The fifth major biography of world-renowned filmmaker Roman Polanski, and, I feel, the best*. This 2008 publication is the only Polanski bio to cover Polanski’s post-1995 late period, during which time he scored a minor commercial success with 1999’s THE NINTH GATE, and in 2003 became the oldest person ever to win a Best Director Oscar (for THE PIANIST). Of course, this book isn’t entirely up-to-date, having been published a year prior to Polanski’s sensational 2009 arrest in Switzerland.
That arrest, of course, occurred (just in case you’ve been living under a rock the past few years) because of Polanski’s widely publicized arrest for drugging and sodomizing 13-year-old Samantha Geimer back in 1977, and his subsequent flight from justice. The now seventyish Polanski currently resides in Paris, having been threatened with arrest should he ever set foot back in the U.S.
Christopher Sandford is admirably upfront in describing the events of 1977-78. Although he writes on page xi that he hopes this book “might go some small way to helping rescue Roman Polanski from his detractors,” Sandford doesn’t whitewash the circumstances of Polanski’s crime, incorporating much direct testimony from Ms. Geimer about her ordeal. Sandford also takes into account the moralistic outcry over the case, which continues to taint Polanski--and turn the admission that (for instance) you like CHINATOWN into a political statement.
Political statement or not, I maintain that Roman Polanski is one of the world’s great filmmakers, indeed possibly the greatest, with an imposing filmography that includes masterworks like A KNIFE IN THE WATER, REPULSION, ROSEMARY’S BABY, MACBETH, THE TENANT and BITTER MOON, in addition to the above-mentioned CHINATOWN and THE PIANIST. Polanski has also led an unusually eventful life that encompasses the Charles Manson murders of 1969, whose victims included Polanski’s pregnant wife Sharon Tate and several of his close friends, and a childhood in Nazi-occupied Poland, during which Polanski’s mother was killed in Auschwitz.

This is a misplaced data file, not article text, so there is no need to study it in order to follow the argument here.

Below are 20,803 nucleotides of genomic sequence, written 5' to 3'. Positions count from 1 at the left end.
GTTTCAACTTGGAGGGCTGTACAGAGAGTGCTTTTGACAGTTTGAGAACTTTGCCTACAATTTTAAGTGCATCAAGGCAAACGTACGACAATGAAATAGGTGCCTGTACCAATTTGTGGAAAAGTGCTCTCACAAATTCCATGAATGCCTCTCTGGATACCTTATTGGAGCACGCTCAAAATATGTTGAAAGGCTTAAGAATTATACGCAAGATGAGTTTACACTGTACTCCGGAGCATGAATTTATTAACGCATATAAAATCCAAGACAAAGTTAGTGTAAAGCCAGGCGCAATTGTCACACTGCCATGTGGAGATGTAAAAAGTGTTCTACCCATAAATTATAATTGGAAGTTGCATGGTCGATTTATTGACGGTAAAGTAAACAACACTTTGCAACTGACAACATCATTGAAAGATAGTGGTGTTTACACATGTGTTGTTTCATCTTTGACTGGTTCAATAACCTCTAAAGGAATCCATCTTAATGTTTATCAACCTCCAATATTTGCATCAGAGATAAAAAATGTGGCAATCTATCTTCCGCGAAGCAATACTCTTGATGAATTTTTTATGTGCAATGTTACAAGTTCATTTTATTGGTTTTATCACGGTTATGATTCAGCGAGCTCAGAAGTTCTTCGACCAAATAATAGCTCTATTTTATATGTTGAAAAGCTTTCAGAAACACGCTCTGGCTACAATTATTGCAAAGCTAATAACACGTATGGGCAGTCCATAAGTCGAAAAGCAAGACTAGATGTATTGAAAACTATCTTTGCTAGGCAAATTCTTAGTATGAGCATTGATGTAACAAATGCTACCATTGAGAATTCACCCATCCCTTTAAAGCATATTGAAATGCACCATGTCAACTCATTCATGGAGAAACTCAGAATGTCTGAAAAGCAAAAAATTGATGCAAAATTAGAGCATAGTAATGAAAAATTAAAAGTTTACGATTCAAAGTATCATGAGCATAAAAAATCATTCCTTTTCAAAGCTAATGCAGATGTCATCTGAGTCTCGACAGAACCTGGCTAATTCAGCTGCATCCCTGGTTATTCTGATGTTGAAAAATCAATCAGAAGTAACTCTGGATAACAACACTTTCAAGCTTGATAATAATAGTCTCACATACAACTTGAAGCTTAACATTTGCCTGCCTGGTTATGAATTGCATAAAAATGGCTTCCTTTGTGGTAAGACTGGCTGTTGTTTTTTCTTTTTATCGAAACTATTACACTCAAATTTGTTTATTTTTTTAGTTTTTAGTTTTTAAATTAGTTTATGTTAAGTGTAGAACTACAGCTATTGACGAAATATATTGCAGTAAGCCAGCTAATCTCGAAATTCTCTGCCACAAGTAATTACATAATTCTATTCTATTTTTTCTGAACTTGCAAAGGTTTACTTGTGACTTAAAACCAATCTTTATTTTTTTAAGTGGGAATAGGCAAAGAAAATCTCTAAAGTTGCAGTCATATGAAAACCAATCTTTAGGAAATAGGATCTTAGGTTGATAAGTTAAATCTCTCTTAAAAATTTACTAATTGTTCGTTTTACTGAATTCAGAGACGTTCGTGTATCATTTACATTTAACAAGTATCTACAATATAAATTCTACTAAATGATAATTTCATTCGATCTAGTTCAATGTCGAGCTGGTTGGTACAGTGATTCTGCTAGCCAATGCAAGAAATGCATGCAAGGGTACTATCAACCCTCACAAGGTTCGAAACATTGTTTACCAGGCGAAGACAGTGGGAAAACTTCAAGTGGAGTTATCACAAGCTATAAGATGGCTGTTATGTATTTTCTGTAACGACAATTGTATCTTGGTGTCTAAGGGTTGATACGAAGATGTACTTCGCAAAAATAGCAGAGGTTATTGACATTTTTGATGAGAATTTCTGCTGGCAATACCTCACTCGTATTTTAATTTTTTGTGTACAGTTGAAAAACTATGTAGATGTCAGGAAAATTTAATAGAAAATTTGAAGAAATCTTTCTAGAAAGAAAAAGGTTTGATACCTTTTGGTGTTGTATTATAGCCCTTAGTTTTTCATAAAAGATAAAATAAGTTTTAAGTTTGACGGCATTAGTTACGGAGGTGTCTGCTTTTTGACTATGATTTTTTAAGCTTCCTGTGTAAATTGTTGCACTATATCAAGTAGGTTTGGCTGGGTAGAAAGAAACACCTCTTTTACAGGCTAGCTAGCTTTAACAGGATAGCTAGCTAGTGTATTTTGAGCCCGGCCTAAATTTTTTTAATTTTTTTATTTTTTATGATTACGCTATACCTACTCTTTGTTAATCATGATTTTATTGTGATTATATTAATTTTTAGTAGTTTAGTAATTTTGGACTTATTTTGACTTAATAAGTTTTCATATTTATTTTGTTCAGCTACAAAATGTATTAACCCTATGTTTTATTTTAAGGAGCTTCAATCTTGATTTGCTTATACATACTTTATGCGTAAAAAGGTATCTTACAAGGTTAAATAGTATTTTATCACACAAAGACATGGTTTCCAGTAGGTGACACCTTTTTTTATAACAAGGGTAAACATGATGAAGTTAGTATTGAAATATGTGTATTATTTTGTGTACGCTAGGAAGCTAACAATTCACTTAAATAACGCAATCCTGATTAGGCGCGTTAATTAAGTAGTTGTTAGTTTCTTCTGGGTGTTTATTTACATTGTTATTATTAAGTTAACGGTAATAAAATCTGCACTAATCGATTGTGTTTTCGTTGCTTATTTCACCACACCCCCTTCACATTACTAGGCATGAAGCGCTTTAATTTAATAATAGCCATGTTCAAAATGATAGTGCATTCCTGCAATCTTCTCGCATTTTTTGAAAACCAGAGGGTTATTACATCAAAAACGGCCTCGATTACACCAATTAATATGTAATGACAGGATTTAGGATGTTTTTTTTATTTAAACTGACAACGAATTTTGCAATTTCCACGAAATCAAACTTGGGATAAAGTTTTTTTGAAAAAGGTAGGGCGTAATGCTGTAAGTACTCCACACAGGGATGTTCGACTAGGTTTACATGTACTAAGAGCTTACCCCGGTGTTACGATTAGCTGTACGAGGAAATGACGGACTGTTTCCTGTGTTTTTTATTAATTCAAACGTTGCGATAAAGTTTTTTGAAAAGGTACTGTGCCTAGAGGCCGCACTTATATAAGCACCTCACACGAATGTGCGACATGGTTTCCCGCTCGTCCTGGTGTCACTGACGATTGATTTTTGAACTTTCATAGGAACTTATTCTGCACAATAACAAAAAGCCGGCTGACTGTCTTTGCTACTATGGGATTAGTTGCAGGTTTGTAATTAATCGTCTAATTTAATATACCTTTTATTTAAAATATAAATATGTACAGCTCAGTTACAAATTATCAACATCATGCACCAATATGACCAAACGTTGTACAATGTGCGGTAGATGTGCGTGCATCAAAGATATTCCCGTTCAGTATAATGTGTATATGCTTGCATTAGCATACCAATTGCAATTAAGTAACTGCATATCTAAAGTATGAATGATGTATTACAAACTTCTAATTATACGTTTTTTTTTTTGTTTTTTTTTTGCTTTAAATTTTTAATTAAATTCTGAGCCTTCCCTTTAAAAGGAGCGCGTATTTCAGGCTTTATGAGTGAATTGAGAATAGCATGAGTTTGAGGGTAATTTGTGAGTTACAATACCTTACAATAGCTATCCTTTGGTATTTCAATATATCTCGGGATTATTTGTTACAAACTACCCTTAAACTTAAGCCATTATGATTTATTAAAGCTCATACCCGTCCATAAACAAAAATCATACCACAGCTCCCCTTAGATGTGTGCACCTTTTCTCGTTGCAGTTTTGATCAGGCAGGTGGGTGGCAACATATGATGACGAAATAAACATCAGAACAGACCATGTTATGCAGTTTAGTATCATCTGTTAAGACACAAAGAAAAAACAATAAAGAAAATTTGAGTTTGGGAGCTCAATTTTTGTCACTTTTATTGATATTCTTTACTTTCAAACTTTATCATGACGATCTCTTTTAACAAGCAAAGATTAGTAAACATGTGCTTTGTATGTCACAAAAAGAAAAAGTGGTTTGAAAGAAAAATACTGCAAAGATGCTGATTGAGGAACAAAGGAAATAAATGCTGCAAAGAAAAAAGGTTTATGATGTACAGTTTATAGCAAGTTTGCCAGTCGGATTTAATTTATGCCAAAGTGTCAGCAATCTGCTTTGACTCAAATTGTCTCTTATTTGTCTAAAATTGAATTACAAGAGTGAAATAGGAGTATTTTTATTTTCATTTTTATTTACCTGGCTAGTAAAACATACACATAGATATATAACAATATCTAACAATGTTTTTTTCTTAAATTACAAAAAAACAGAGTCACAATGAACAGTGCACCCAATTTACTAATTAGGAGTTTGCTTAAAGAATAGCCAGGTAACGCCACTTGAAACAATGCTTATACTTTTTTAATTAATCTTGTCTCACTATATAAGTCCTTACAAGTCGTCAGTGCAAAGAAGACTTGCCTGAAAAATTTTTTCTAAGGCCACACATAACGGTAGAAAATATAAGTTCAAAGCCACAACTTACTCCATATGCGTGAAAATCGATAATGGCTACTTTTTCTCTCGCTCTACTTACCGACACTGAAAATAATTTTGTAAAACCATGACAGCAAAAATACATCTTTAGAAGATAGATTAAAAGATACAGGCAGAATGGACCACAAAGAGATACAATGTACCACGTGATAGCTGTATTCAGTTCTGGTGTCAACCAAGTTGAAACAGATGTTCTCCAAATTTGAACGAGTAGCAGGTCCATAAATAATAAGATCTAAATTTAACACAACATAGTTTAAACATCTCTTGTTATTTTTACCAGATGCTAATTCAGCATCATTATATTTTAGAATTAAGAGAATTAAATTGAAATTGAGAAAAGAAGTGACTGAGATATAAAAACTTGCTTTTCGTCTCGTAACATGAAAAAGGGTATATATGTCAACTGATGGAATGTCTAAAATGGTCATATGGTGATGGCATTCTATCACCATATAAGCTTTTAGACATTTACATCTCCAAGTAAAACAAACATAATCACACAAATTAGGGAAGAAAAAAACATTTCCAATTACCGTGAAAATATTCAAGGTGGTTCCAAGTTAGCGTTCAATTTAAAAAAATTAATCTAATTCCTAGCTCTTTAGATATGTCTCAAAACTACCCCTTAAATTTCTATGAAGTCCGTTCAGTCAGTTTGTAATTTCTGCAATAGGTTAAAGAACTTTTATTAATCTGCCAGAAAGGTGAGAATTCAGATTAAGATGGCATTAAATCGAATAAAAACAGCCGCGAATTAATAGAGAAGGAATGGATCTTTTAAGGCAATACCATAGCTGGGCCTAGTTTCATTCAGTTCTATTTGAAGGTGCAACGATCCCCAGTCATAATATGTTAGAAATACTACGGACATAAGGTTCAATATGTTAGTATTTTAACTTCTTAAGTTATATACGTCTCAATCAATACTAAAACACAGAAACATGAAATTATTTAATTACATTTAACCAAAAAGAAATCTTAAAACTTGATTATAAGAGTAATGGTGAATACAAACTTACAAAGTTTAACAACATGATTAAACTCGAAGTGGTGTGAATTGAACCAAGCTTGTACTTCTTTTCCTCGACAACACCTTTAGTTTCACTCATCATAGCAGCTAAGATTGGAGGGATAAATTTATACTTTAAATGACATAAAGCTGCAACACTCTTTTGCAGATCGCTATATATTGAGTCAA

The above events undoubtedly shaped Polanski’s personality, and very likely led to his compulsive sexual exploits--its estimated herein that back in the 1960s and 70s Polanski went through an average of 2-300 women a year--and the events of 1977. Not that I, or Sandford, can say anything for certain about the mindset of Roman Polanski, an undoubted charmer and possible genius who’s nonetheless a thorough enigma--something even his close friends confirm.
Christopher Sandford is an experienced biographer, and drafts a slick and eminently absorbing account that provides a satisfying overview of a highly event-filled life. Sandford’s accomplishment is all the more impressive in light of the fact that Polanski himself opposed the book, and reportedly encouraged his friends not to contribute to it. Sandford was thus forced to utilize testimony from peripheral figures like THE NINTH GATE co-star James Russo and Disney mainstay Dean Jones, who unsuccessfully auditioned for ROSEMARY’S BABY, and who provides a memorable recollection of visiting Polanski in prison back in ’78. According to Mr. Jones, he asked Polanski if he could ever make a “warm and positive” film. “No,” Polanski is said to have replied, “I‘ve lived in the dark too long.”
*Yes, I haveread the other four: Thomas Kiernan’s trashy and sensational THE ROMAN POLANSKI STORY (1980), Barbara Leaming’s analytic POLANSKI: THE FILM-MAKER AS VOYEUR (1981), Polanski’s own rollicking memoir ROMAN (1984), and John Parker’s crisp and straightforward POLANSKI (1993).